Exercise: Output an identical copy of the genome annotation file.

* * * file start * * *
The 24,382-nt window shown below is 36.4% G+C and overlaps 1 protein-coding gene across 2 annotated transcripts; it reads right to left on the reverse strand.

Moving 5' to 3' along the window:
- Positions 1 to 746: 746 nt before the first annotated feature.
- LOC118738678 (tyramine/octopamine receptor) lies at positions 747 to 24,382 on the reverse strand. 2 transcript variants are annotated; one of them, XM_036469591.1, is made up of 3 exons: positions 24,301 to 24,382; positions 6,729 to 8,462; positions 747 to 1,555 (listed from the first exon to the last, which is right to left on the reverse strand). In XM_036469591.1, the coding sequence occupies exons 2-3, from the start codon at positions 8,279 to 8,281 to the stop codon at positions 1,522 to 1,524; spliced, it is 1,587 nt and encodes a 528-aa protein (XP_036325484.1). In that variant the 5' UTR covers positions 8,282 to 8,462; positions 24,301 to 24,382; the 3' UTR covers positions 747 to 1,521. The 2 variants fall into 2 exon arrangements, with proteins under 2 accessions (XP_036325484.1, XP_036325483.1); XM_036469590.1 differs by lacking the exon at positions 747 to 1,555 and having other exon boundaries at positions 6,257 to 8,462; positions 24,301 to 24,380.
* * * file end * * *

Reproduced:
The 24,382-nt window shown below is 36.4% G+C and overlaps 1 protein-coding gene across 2 annotated transcripts; it reads right to left on the reverse strand.

Moving 5' to 3' along the window:
- Positions 1 to 746: 746 nt before the first annotated feature.
- LOC118738678 (tyramine/octopamine receptor) lies at positions 747 to 24,382 on the reverse strand. 2 transcript variants are annotated; one of them, XM_036469591.1, is made up of 3 exons: positions 24,301 to 24,382; positions 6,729 to 8,462; positions 747 to 1,555 (listed from the first exon to the last, which is right to left on the reverse strand). In XM_036469591.1, the coding sequence occupies exons 2-3, from the start codon at positions 8,279 to 8,281 to the stop codon at positions 1,522 to 1,524; spliced, it is 1,587 nt and encodes a 528-aa protein (XP_036325484.1). In that variant the 5' UTR covers positions 8,282 to 8,462; positions 24,301 to 24,382; the 3' UTR covers positions 747 to 1,521. The 2 variants fall into 2 exon arrangements, with proteins under 2 accessions (XP_036325484.1, XP_036325483.1); XM_036469590.1 differs by lacking the exon at positions 747 to 1,555 and having other exon boundaries at positions 6,257 to 8,462; positions 24,301 to 24,380.